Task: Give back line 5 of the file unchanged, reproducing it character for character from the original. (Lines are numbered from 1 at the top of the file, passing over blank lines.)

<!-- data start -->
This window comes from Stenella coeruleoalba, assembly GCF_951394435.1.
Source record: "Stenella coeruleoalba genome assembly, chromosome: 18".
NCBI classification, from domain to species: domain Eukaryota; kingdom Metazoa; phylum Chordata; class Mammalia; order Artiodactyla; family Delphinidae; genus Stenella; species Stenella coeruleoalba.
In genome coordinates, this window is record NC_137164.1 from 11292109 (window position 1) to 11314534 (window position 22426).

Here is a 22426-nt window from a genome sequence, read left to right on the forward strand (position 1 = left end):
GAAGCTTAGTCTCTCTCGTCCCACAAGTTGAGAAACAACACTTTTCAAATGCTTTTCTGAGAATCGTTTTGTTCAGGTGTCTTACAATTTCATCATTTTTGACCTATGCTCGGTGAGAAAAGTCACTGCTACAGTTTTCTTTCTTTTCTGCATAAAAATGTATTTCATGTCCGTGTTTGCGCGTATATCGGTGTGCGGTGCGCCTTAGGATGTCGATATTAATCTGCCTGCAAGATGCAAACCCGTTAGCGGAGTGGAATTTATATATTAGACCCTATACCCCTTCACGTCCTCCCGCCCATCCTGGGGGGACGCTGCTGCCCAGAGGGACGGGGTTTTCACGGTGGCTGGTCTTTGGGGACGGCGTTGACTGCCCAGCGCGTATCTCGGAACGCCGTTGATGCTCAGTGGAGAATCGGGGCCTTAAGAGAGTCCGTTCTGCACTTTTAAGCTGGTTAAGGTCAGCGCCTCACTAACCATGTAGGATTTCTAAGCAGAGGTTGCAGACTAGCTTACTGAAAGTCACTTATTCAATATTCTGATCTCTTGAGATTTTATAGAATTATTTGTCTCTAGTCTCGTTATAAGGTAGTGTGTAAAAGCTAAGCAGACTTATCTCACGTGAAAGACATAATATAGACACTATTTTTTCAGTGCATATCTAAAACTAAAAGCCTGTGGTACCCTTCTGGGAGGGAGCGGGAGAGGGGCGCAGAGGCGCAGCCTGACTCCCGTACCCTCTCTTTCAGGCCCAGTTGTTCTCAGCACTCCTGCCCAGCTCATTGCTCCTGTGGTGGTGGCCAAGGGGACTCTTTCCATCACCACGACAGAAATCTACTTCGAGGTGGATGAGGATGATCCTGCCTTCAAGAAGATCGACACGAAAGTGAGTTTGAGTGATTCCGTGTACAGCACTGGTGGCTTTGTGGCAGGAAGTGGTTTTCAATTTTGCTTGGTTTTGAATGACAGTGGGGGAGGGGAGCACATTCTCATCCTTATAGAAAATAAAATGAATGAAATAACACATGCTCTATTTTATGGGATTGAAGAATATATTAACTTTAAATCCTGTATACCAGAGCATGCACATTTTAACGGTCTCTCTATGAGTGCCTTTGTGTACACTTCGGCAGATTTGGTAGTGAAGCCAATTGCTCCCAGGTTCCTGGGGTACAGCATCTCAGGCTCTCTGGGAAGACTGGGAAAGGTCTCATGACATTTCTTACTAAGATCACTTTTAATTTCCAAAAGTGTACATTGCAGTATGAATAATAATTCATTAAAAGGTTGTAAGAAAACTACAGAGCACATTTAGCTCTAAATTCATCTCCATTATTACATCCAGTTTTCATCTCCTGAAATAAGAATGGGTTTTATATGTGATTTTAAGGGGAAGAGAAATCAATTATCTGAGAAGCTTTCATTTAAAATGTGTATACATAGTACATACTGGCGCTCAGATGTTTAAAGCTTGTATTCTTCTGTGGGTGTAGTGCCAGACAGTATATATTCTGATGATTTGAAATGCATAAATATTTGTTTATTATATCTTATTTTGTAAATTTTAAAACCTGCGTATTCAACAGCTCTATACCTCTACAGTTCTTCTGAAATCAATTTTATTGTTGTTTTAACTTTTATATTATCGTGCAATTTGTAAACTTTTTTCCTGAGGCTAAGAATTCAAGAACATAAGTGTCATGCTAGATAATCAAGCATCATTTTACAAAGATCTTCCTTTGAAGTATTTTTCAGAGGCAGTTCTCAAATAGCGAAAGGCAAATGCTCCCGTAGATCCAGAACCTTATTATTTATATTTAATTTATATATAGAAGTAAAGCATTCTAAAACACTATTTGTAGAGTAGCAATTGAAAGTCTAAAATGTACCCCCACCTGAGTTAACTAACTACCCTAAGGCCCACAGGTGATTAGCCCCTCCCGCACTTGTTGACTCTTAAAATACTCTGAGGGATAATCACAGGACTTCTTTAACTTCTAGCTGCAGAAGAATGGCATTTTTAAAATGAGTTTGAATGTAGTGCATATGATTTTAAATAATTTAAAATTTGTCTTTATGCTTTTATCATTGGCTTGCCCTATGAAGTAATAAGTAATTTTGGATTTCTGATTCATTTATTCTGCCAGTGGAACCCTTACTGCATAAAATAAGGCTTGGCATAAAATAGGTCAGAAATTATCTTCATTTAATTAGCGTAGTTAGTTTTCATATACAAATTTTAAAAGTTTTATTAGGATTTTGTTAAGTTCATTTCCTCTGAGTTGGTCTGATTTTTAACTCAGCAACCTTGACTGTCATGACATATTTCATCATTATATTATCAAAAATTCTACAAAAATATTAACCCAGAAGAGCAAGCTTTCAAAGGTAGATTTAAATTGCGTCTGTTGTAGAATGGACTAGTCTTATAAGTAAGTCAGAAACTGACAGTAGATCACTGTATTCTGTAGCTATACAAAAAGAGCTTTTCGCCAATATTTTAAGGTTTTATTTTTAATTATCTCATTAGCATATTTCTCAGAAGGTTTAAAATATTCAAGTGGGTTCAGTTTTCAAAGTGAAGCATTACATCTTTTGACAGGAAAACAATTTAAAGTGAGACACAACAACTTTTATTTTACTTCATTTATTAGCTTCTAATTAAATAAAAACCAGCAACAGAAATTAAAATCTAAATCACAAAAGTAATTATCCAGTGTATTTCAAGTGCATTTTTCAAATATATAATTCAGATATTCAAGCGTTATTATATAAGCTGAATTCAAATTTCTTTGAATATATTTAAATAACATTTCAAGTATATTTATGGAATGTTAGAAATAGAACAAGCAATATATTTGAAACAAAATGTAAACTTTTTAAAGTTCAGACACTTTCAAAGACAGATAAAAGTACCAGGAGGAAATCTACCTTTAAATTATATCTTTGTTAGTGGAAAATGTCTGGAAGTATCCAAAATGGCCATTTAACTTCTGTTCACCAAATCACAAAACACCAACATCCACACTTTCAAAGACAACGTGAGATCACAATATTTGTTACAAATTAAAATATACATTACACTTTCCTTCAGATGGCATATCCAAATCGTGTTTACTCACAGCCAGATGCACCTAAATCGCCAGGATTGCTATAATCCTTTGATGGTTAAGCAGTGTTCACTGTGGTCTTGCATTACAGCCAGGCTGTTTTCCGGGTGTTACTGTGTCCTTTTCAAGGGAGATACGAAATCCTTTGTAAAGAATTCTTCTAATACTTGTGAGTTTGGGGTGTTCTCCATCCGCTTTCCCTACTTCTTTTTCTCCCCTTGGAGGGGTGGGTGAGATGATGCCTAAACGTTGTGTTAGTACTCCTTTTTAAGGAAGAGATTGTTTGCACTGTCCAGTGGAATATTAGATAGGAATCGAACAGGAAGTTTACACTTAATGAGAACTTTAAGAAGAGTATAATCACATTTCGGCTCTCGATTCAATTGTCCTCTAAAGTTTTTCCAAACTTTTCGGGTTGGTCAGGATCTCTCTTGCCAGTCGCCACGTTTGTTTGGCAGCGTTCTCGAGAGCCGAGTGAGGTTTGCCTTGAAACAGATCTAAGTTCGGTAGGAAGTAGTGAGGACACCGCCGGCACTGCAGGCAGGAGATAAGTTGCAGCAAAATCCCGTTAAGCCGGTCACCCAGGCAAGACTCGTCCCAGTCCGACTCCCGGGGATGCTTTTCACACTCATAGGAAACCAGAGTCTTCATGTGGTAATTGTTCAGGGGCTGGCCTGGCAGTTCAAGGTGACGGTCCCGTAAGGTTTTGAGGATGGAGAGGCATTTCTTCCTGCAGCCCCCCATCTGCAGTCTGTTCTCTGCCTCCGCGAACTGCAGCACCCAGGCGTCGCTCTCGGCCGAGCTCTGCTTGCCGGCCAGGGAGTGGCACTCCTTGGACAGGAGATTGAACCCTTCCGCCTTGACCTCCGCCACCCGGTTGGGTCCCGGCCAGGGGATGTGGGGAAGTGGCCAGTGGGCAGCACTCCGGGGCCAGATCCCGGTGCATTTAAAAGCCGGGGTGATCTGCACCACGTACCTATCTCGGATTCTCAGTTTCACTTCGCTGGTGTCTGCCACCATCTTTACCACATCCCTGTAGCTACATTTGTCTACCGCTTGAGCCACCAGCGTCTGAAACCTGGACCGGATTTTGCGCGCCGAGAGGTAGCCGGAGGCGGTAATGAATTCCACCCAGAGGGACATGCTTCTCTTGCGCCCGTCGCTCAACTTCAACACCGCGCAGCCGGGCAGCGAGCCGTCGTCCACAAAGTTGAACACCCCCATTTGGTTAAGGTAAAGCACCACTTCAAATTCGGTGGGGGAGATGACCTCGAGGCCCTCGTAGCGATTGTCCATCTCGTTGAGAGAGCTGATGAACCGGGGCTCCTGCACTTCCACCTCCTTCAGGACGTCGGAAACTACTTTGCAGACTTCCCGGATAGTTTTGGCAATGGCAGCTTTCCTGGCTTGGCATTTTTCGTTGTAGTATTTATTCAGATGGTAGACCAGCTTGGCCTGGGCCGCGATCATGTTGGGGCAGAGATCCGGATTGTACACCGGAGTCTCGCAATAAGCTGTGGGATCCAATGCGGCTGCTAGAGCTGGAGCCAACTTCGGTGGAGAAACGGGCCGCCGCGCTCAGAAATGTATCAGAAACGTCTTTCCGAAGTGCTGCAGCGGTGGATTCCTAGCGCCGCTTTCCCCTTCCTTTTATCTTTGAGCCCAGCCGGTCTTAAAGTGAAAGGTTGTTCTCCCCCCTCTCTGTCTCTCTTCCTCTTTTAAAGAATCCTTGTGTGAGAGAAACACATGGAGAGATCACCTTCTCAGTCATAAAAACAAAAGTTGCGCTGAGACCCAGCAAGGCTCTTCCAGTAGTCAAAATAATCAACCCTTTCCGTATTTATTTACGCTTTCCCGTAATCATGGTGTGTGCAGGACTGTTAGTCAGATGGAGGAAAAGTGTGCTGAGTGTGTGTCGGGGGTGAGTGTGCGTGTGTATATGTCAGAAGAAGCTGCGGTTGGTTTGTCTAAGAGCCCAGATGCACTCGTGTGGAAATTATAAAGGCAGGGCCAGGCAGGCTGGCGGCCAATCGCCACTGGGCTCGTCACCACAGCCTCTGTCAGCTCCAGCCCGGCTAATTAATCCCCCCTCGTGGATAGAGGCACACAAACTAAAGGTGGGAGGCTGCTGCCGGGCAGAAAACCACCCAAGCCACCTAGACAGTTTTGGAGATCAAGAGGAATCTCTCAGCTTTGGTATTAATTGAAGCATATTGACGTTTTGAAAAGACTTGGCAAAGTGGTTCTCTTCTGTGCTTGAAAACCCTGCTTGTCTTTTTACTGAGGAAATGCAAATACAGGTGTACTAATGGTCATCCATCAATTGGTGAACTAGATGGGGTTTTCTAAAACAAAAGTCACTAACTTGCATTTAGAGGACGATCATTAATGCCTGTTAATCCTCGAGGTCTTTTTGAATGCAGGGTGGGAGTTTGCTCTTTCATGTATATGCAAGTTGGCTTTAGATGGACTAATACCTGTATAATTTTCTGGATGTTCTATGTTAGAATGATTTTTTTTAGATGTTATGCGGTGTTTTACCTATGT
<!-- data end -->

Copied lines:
Here is a 22426-nt window from a genome sequence, read left to right on the forward strand (position 1 = left end):